The demolition of the former Kmart building blocking Nicollet Avenue — a dream held for decades by some Minneapolis leaders and residents — will be on hold for a bit longer.
In August, the city extended a temporary lease for the U.S. Postal Service, which has been using the building as a temporary post office since last summer, until March 2023, though the deal also provides the option of two three-month extensions. The original lease was to end at the end of 2022.
In 2017, following years of work by Minneapolis residents and leaders, Kmart’s parent company, Transform Operating Stores LLC (formerly Sears Holding Corp.) agreed to terminate its lease and vacate the building. That was the last big puzzle the city needed to solve before clearing a path to a demolition of the building, which the city originally planned to do in December 2020.
Then, during unrest following the death of George Floyd, the Lake Street and Minnehaha Post Offices burned down, and the city and USPS agreed to use the Kmart building as a temporary post office.
The site lease was signed July 31, 2020, and allowed for USPS to use the building for up to 24 months. That meant demolition of the Kmart site wouldn’t happen until 2022 or early 2023, the city said at the time.
The city’s recent extension of the terms of the lease go until March 2023, though USPS could be there even longer. According to the city, if Community Planning & Economic Development Director Andrea Brennan so chooses, the lease can be extended to June 30, 2023, and again to Sept. 30, 2023.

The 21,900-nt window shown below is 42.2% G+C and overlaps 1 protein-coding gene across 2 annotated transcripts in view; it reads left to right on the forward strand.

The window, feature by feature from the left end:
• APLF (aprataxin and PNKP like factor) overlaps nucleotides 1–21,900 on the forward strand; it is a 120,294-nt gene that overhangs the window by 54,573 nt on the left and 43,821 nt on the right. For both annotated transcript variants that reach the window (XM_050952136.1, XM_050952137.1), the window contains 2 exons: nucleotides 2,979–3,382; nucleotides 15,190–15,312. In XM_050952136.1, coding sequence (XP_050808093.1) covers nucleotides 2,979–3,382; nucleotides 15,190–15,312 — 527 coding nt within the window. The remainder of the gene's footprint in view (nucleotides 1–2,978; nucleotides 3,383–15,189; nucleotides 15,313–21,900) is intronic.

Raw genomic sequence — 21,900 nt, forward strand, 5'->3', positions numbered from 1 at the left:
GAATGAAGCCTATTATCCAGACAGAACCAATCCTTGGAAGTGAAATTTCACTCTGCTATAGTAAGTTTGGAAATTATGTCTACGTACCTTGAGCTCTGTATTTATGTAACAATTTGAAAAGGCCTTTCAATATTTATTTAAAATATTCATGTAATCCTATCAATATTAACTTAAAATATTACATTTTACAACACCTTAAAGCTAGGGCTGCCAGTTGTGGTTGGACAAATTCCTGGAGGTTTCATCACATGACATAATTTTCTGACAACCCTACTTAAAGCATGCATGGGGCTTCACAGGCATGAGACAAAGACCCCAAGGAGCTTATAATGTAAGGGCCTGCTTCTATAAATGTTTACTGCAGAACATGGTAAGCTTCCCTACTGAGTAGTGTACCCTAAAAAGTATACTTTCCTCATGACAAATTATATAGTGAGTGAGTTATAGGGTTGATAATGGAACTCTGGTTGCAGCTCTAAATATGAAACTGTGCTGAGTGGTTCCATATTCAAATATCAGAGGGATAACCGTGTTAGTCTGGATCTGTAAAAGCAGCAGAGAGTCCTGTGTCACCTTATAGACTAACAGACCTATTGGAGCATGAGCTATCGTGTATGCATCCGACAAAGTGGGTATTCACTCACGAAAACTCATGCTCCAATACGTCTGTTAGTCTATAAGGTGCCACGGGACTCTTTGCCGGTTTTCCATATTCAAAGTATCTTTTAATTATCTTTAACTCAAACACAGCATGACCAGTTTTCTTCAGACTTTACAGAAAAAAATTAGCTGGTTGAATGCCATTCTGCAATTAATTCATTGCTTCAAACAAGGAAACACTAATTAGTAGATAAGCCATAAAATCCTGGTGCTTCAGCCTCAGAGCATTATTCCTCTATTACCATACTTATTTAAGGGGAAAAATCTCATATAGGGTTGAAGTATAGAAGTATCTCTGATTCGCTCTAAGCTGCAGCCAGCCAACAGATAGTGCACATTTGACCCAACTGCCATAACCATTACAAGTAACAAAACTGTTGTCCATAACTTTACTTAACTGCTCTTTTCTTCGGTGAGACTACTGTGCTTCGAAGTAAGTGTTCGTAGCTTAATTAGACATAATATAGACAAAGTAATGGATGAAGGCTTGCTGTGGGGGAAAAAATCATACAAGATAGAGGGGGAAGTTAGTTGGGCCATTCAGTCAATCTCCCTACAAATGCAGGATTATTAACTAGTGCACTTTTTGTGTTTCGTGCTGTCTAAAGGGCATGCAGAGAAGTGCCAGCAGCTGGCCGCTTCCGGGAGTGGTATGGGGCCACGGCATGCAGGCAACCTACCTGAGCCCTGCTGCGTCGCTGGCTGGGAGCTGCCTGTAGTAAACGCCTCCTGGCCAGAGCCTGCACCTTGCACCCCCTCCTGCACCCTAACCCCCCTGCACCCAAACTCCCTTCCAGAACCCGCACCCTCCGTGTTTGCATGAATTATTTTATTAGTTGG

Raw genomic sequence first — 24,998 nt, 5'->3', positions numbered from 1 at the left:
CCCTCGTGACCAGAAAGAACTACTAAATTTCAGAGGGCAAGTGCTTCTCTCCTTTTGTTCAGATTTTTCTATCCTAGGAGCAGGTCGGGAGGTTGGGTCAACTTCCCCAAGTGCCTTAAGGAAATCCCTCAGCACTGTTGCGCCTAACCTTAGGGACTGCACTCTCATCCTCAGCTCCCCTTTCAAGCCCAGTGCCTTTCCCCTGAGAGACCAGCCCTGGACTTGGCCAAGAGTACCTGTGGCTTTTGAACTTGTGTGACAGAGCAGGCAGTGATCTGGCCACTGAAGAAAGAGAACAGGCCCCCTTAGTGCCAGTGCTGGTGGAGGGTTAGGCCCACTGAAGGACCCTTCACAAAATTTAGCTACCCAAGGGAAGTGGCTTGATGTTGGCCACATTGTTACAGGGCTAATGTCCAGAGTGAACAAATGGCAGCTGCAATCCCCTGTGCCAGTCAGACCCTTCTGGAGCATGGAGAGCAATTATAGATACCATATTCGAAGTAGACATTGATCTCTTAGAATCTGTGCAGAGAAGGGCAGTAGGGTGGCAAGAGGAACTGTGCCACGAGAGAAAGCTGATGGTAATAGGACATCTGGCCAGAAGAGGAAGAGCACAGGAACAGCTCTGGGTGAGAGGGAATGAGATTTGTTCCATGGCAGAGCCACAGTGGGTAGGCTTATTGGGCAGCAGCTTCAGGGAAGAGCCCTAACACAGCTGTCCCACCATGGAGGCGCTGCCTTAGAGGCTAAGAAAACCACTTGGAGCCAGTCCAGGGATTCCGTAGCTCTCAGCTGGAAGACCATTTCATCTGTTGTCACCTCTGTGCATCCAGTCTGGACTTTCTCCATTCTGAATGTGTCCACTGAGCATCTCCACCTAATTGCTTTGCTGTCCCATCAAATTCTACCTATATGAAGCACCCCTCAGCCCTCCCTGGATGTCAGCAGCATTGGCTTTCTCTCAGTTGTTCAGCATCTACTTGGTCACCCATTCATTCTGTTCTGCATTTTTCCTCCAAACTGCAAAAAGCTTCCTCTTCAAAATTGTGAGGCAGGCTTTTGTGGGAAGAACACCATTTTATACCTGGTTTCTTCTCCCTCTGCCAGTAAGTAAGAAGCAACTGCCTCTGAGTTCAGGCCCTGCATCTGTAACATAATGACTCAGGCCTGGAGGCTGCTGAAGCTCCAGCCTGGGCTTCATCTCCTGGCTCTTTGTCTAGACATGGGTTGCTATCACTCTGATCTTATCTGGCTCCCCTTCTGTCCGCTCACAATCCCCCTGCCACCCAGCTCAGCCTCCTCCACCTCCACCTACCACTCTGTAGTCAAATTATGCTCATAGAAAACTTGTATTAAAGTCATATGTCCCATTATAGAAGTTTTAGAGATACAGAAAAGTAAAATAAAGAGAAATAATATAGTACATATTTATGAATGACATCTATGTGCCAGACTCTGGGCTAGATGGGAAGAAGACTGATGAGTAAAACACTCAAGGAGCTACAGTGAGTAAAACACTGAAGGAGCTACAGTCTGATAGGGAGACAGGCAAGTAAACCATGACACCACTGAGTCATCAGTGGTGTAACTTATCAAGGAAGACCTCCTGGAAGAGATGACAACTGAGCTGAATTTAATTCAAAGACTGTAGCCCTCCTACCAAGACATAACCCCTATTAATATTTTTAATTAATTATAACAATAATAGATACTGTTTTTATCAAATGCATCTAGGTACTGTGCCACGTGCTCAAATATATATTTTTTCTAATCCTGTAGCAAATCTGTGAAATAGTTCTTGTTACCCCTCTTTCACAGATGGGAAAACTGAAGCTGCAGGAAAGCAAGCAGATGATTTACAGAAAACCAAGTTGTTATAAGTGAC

“At the earliest, demolition would start December 2023,” Minneapolis Marketing and Communications Manager John Louis wrote in an email.
Getting rid of the former Kmart, which has blocked Nicollet Avenue between West 29th Street and Lake Street since 1977, has been a deeply held passion for some Minneapolis residents and officials for just about as long as it’s been around — even if the location was a highly profitable one for Kmart and much-used commercial hub for those in the surrounding neighborhoods.
The land deal and lease termination deal cost the city $9.1 million in 2017. That money came from a special tax district established to raise money for a proposed 3.7-mile streetcar on Nicollet and Central avenues. The tax district gives the City Council the power to levy property taxes from five parcels along the proposed streetcar route.
At the moment, the city is working out how to plan for post-demolition transit and development projects. Back when the city agreed to the original lease, City Council documents said that the USPS lease would not “negatively impact” city plans for Nicollet Avenue and redeveloping the site.
The city has yet to solicit bids for the demolition of the site, so there is no exact price set for the demolition yet. A fiscal note in city documents from last year estimated the cost at $600,000.
Public hearings, meetings or other mechanisms for public feedback regarding anything to do with the Kmart site are planned to begin in 2022, according to said Minneapolis spokesperson Kelly Stacken.